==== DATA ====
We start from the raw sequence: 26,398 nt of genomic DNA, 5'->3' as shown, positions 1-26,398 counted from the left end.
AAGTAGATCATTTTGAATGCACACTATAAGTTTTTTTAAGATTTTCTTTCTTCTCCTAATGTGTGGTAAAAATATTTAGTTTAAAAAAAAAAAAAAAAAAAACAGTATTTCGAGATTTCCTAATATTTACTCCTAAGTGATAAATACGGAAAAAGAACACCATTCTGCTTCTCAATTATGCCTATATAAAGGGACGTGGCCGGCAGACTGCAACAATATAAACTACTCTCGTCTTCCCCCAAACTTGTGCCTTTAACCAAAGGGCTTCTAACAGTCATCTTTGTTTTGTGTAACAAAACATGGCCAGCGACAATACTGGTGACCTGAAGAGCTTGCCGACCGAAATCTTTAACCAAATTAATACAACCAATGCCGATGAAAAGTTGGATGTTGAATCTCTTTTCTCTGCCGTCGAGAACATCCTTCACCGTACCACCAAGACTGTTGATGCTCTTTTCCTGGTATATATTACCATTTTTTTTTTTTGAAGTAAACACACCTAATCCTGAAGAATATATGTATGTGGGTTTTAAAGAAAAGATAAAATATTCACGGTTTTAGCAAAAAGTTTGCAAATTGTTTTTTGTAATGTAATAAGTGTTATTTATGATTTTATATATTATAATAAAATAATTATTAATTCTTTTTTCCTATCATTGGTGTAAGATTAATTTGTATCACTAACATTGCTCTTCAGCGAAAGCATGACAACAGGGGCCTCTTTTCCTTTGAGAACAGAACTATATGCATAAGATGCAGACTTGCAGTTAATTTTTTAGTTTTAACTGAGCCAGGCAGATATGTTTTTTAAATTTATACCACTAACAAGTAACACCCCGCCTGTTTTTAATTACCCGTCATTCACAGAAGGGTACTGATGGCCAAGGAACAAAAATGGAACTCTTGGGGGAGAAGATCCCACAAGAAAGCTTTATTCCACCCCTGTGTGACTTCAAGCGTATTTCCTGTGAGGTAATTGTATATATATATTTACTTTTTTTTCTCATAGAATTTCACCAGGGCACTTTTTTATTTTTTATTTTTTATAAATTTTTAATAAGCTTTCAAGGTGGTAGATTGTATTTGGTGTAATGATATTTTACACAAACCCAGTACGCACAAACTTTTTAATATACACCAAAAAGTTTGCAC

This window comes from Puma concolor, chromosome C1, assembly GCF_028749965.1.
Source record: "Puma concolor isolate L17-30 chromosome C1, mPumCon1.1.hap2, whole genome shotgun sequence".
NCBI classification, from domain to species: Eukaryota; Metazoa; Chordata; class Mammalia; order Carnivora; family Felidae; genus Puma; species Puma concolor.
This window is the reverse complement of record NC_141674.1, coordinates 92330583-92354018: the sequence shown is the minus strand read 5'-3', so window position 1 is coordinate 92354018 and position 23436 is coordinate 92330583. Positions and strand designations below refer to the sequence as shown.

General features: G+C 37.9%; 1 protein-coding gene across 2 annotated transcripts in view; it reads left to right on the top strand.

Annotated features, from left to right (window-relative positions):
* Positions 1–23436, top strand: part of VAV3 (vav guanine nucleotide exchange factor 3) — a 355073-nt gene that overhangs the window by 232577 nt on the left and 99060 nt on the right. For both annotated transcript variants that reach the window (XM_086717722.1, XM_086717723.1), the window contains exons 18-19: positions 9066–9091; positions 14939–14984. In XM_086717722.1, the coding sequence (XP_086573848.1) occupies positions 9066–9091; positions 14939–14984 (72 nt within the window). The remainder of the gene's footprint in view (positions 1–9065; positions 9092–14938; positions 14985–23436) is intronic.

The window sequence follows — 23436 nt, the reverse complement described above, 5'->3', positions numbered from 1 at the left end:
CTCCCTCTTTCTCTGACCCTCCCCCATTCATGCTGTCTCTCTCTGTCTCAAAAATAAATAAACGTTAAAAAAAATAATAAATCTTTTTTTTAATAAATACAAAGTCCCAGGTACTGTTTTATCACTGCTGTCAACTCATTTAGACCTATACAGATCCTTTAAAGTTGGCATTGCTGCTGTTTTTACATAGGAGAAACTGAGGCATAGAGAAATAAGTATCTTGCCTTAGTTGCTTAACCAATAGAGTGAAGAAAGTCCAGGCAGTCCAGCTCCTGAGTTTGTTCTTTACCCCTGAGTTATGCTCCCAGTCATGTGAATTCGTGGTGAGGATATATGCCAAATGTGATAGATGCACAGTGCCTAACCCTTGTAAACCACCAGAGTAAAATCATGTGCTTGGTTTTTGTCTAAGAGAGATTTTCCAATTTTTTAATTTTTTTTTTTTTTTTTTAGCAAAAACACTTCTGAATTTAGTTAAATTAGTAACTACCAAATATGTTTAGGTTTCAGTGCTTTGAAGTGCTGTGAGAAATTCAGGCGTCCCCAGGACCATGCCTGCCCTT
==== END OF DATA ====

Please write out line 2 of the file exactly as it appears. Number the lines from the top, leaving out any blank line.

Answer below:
AAGTAGATCATTTTGAATGCACACTATAAGTTTTTTTAAGATTTTCTTTCTTCTCCTAATGTGTGGTAAAAATATTTAGTTTAAAAAAAAAAAAAAAAAAAACAGTATTTCGAGATTTCCTAATATTTACTCCTAAGTGATAAATACGGAAAAAGAACACCATTCTGCTTCTCAATTATGCCTATATAAAGGGACGTGGCCGGCAGACTGCAACAATATAAACTACTCTCGTCTTCCCCCAAACTTGTGCCTTTAACCAAAGGGCTTCTAACAGTCATCTTTGTTTTGTGTAACAAAACATGGCCAGCGACAATACTGGTGACCTGAAGAGCTTGCCGACCGAAATCTTTAACCAAATTAATACAACCAATGCCGATGAAAAGTTGGATGTTGAATCTCTTTTCTCTGCCGTCGAGAACATCCTTCACCGTACCACCAAGACTGTTGATGCTCTTTTCCTGGTATATATTACCATTTTTTTTTTTTGAAGTAAACACACCTAATCCTGAAGAATATATGTATGTGGGTTTTAAAGAAAAGATAAAATATTCACGGTTTTAGCAAAAAGTTTGCAAATTGTTTTTTGTAATGTAATAAGTGTTATTTATGATTTTATATATTATAATAAAATAATTATTAATTCTTTTTTCCTATCATTGGTGTAAGATTAATTTGTATCACTAACATTGCTCTTCAGCGAAAGCATGACAACAGGGGCCTCTTTTCCTTTGAGAACAGAACTATATGCATAAGATGCAGACTTGCAGTTAATTTTTTAGTTTTAACTGAGCCAGGCAGATATGTTTTTTAAATTTATACCACTAACAAGTAACACCCCGCCTGTTTTTAATTACCCGTCATTCACAGAAGGGTACTGATGGCCAAGGAACAAAAATGGAACTCTTGGGGGAGAAGATCCCACAAGAAAGCTTTATTCCACCCCTGTGTGACTTCAAGCGTATTTCCTGTGAGGTAATTGTATATATATATTTACTTTTTTTTCTCATAGAATTTCACCAGGGCACTTTTTTATTTTTTATTTTTTATAAATTTTTAATAAGCTTTCAAGGTGGTAGATTGTATTTGGTGTAATGATATTTTACACAAACCCAGTACGCACAAACTTTTTAATATACACCAAAAAGTTTGCAC